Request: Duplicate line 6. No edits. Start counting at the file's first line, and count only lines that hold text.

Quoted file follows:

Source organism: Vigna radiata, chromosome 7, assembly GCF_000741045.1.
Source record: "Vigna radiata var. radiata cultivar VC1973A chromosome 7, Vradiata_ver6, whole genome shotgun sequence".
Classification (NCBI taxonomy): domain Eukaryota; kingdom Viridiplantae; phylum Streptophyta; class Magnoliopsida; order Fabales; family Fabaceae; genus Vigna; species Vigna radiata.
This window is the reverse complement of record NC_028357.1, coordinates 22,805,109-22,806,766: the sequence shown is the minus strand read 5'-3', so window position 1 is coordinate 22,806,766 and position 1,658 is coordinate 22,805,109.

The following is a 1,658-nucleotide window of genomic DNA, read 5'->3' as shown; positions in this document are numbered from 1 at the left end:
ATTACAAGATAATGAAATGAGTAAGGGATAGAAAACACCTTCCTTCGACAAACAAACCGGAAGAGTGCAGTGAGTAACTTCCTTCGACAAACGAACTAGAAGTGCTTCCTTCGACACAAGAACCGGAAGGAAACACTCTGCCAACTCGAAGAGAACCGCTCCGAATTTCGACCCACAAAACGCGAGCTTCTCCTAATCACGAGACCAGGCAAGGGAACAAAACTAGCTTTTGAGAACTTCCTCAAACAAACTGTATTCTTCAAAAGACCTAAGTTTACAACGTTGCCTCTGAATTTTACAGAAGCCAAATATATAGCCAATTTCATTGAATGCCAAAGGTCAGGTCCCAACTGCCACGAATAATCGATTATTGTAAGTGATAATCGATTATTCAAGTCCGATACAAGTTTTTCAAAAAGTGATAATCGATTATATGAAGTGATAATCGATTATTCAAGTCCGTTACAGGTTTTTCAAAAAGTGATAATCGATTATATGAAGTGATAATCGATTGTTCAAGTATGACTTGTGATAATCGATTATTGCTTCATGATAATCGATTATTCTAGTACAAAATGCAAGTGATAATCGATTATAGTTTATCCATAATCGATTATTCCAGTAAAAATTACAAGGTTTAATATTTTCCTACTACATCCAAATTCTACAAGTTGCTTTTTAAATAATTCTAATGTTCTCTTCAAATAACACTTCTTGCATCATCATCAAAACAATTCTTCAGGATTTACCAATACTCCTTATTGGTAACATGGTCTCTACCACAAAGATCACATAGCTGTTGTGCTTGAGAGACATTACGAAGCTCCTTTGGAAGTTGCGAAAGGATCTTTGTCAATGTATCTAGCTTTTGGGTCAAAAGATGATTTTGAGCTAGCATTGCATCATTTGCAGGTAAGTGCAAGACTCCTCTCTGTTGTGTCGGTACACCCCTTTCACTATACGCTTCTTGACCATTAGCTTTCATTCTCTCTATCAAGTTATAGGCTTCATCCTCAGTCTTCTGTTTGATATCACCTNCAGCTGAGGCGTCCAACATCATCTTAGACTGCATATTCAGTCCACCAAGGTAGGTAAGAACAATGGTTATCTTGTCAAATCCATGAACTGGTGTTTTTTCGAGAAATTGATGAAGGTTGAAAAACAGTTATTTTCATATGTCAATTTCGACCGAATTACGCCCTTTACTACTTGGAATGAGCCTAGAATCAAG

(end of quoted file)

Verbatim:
ATTACAAGATAATGAAATGAGTAAGGGATAGAAAACACCTTCCTTCGACAAACAAACCGGAAGAGTGCAGTGAGTAACTTCCTTCGACAAACGAACTAGAAGTGCTTCCTTCGACACAAGAACCGGAAGGAAACACTCTGCCAACTCGAAGAGAACCGCTCCGAATTTCGACCCACAAAACGCGAGCTTCTCCTAATCACGAGACCAGGCAAGGGAACAAAACTAGCTTTTGAGAACTTCCTCAAACAAACTGTATTCTTCAAAAGACCTAAGTTTACAACGTTGCCTCTGAATTTTACAGAAGCCAAATATATAGCCAATTTCATTGAATGCCAAAGGTCAGGTCCCAACTGCCACGAATAATCGATTATTGTAAGTGATAATCGATTATTCAAGTCCGATACAAGTTTTTCAAAAAGTGATAATCGATTATATGAAGTGATAATCGATTATTCAAGTCCGTTACAGGTTTTTCAAAAAGTGATAATCGATTATATGAAGTGATAATCGATTGTTCAAGTATGACTTGTGATAATCGATTATTGCTTCATGATAATCGATTATTCTAGTACAAAATGCAAGTGATAATCGATTATAGTTTATCCATAATCGATTATTCCAGTAAAAATTACAAGGTTTAATATTTTCCTACTACATCCAAATTCTACAAGTTGCTTTTTAAATAATTCTAATGTTCTCTTCAAATAACACTTCTTGCATCATCATCAAAACAATTCTTCAGGATTTACCAATACTCCTTATTGGTAACATGGTCTCTACCACAAAGATCACATAGCTGTTGTGCTTGAGAGACATTACGAAGCTCCTTTGGAAGTTGCGAAAGGATCTTTGTCAATGTATCTAGCTTTTGGGTCAAAAGATGATTTTGAGCTAGCATTGCATCATTTGCAGGTAAGTGCAAGACTCCTCTCTGTTGTGTCGGTACACCCCTTTCACTATACGCTTCTTGACCATTAGCTTTCATTCTCTCTATCAAGTTATAGGCTTCATCCTCAGTCTTCTGTTTGATATCACCTNCAGCTGAGGCGTCCAACATCATCTTAGACTGCATATTCAGTCCACCAAGGTAGGTAAGAACAATGGTTATCTTGTCAAATCCATGAACTGGTGTTTTTTCGAGAAATTGATGAAGGTTGAAAAACAGTTATTTTCATATGTCAATTTCGACCGAATTACGCCCTTTACTACTTGGAATGAGCCTAGAATCAAG